What is Unsecured Debt?
When you are taking on debt, you are better off understanding the fundamentals of how credit works so that you can responsibly manage it as part of a good money management plan. Similarly, if you are in debt and trying to pay it down, understanding the different kinds of debt can help you prioritize and make your efforts more effective.
You should be financially literate to achieve all your financial goals. The more you know about various credit products, the better you will be at choosing products and/or strategies that can assist you in achieving those goals. On the flipside, if you commit to credit without understanding how it works, or how it works into your budget, you may find yourself in over your head before too long,” says Jeff Schwartz, Executive Director, Consolidated Credit Counseling Services of Canada.
Want to learn more about the different kinds of debt and what your best strategy is to pay it down? Call us at 1-844-402-3073 or get started with our online debt analysis.
Understanding different types of debt can help you with debt repayment solutions, save money on interest and build up your wealth. Let’s start with looking at what is unsecured debt and what the differences between unsecured debt and secured debt are.
What is Unsecured Debt?
Generally speaking, unsecured debt refers to any kind of debt that is not linked to an asset. For the most part, this includes your credit cards, lines of credit, medical bills, payday loans, consolidation loans or other installment loans that aren’t backed by assets.
Unlike with secured debt (which we will look at next), if you default on your payments with your unsecured debt, the lender doesn’t call back the items that you used your unsecured credit to buy for payment.
From a creditor’s standpoint, unsecured debt is riskier, because there is no asset that they can hold against the debt in the event that you don’t make their payments. When it is a bigger risk for the lender, they charge higher interest rates to compensate, which is passed on to you, the debtor.
Although unsecured debt isn’t tied to an asset, it doesn’t mean that your assets aren’t involved if you should default on your payments. If you have outstanding debt and own a home or other assets, technically the lender is allowed to register a lien against your home or assets to try to force you to repay the debt. Typically, once the debt is repaid, the lien is lifted. Theoretically, if you didn’t repay your debt, the creditor could force the sale of your home or other assets to collect their money. This is a worst-case scenario, but the possibility exists.
Everything you need to know about secured debt
Secured debt is debt that is tied directly to an asset. For instance, a mortgage is a secured debt because it is tied to the asset of a house. A car loan is a secured debt because it is tied to the value of a car. Homeowners often have a Home Equity Line of Credit (HELOC), which is revolving credit (i.e. you can reuse it up to the maximum limit when you pay the balance down). As a HELOC is secured against equity built up in a home, interest rates tend to be lower. This is a popular choice for things like home renovations because you have more flexibility in taking out the money that you need for a project, as you need it.
You can even have secured debt on a credit card if you pledge cash or a similar asset to against the credit limit.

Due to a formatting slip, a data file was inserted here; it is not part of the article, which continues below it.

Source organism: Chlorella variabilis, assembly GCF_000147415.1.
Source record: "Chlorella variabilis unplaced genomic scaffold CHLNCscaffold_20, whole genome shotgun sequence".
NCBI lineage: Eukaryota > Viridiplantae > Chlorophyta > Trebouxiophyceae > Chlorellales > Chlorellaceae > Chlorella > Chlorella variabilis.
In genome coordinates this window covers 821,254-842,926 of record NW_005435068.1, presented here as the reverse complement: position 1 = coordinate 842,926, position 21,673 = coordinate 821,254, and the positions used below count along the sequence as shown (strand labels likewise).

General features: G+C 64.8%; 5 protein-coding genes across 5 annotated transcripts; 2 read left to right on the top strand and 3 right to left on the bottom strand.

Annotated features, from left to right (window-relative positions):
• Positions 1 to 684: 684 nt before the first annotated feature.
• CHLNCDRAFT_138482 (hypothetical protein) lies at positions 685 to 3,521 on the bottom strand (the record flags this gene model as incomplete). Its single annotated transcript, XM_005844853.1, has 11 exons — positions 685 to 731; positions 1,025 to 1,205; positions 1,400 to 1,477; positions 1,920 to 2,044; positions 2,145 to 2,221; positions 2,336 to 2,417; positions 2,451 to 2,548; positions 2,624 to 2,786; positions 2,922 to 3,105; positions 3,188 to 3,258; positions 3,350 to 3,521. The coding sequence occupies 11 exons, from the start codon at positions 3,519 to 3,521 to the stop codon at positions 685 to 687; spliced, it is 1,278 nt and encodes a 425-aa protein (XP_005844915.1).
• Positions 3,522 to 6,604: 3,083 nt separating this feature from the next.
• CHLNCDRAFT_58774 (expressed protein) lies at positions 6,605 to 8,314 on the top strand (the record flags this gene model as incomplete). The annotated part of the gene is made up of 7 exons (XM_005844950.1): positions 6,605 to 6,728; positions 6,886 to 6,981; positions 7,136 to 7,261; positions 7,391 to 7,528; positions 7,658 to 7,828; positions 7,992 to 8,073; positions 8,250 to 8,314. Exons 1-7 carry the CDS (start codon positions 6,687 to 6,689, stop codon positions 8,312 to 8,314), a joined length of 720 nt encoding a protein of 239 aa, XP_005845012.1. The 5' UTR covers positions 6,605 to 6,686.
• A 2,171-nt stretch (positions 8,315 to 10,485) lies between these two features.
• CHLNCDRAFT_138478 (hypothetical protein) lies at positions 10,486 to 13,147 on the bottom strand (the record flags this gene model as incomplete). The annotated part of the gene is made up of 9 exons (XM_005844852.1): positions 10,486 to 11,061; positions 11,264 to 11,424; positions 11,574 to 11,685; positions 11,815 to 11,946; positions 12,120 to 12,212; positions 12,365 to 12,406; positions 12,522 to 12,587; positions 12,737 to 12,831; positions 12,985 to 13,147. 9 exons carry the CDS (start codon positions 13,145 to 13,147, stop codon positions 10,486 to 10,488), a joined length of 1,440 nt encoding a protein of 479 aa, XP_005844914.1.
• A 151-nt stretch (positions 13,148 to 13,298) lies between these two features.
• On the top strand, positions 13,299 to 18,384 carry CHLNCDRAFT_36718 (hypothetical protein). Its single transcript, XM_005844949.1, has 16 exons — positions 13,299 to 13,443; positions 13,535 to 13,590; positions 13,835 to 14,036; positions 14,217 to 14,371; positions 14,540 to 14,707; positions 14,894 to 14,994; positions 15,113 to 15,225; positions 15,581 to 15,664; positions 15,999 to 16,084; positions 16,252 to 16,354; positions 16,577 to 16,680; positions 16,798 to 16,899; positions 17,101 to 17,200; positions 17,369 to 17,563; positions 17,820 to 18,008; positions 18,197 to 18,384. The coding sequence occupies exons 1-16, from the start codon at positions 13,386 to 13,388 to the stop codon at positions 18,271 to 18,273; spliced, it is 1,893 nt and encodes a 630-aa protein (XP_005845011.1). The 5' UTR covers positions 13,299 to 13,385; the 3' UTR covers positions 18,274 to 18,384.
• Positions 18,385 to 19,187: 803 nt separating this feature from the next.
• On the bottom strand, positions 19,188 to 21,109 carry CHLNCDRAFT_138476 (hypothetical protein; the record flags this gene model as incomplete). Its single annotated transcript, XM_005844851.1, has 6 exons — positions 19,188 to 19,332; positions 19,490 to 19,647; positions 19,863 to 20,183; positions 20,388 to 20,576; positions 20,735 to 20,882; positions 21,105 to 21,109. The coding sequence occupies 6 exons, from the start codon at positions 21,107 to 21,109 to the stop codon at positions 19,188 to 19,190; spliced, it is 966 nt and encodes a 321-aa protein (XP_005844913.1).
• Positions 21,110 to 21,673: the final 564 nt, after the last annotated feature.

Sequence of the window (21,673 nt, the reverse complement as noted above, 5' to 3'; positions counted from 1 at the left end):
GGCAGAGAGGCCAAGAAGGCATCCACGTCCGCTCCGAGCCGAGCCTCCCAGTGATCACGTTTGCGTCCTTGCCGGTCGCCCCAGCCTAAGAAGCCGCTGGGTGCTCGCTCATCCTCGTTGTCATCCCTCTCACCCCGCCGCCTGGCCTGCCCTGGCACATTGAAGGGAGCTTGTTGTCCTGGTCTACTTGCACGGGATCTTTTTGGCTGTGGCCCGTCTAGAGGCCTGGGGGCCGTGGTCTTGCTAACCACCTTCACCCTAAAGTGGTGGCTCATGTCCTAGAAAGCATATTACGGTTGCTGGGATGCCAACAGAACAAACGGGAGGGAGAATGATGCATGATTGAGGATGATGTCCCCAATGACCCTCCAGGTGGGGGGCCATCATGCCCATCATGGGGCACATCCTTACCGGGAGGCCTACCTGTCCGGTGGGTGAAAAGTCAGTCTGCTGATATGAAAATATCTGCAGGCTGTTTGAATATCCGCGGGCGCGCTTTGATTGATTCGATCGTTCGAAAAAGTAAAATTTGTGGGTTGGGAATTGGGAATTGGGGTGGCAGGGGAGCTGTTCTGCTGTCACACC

“One of the criteria for acquiring credit is a good credit history, which can be a problem if you don’t have credit to begin with. Getting a secured small balance credit card and repaying it on time every month is a good way to establish your credit history. Lenders are amenable to this because their risk is greatly diminished if there is an asset held against the credit card,” says Schwartz.
What this does is give your lender recourse if you are unable to pay back your debt; the agreement is that they can take over your asset, or force you to sell the asset and pay the debt.
It is important to note that secured debt and the asset held against it are linked. Basically, you aren’t able to keep the asset if you don’t repay the debt.
How to plan and prioritize debt repayment
If you are deep in debt and cash flow is a problem, you may have to prioritize your debt payments. Usually, it is advisable to repay your secured debts first so that you are able to keep assets as you work on paying your debts down.
If you are really struggling with debt, you may even consider selling assets and using the proceeds to pay down the secured debt, and possibly unsecured debt too. For instance, if you own a home, you might consider selling your home, taking out the equity that you’ve built up and paying down the debt. You can downsize and get a debt-free start to get back on track financially.
If you are mostly dealing with unsecured debt and don’t really have any assets to rely on, your best bet is usually debt consolidation to build up your cash flow and stop the debt cycle from churning. Depending on your financial situation, a DIY debt consolidation may be the best option. If that isn’t possible, you can look at dealing with your unsecured debt through a Debt Management Program (DMP).
If you are able to make your payments but are motivated to pay down your debt on your own, pick the highest interest rate debt first. That debt is the most expensive, so getting rid of it first is an effective approach.
What should I do next?
If you are seeking debt relief, it is important to get in touch with a trained credit counsellor. He or she will analyze your unique situation and help you understand the difference between secured and unsecured debt. Remember, not all debts are able to be included uniformly in various debt relief options.
Ready to get debt-free? Get in touch with us today. Call our trained credit counsellors for more information at 844-402-3073 or check out our online debt analysis.